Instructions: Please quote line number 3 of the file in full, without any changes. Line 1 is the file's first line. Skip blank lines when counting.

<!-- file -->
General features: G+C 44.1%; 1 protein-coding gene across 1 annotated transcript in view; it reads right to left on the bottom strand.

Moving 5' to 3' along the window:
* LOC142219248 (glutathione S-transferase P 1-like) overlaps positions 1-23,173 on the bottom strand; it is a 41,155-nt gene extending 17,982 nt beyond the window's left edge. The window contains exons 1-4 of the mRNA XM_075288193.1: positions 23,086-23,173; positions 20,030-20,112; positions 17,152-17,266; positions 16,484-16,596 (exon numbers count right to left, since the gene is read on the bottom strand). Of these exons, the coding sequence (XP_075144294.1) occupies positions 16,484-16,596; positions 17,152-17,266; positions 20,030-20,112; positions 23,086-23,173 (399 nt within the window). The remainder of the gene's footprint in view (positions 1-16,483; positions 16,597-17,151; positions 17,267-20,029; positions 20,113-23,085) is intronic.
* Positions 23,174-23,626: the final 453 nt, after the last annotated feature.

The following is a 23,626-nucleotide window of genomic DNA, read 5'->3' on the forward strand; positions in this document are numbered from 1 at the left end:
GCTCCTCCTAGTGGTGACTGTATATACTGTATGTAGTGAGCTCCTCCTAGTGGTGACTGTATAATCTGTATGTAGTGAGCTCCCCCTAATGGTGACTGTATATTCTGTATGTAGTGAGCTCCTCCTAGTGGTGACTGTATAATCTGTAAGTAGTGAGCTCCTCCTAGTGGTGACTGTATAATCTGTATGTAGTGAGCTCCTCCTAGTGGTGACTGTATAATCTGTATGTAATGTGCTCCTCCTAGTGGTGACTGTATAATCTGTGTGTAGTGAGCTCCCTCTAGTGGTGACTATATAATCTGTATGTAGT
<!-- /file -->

* LOC142219248 (glutathione S-transferase P 1-like) overlaps positions 1-23,173 on the bottom strand; it is a 41,155-nt gene extending 17,982 nt beyond the window's left edge. The window contains exons 1-4 of the mRNA XM_075288193.1: positions 23,086-23,173; positions 20,030-20,112; positions 17,152-17,266; positions 16,484-16,596 (exon numbers count right to left, since the gene is read on the bottom strand). Of these exons, the coding sequence (XP_075144294.1) occupies positions 16,484-16,596; positions 17,152-17,266; positions 20,030-20,112; positions 23,086-23,173 (399 nt within the window). The remainder of the gene's footprint in view (positions 1-16,483; positions 16,597-17,151; positions 17,267-20,029; positions 20,113-23,085) is intronic.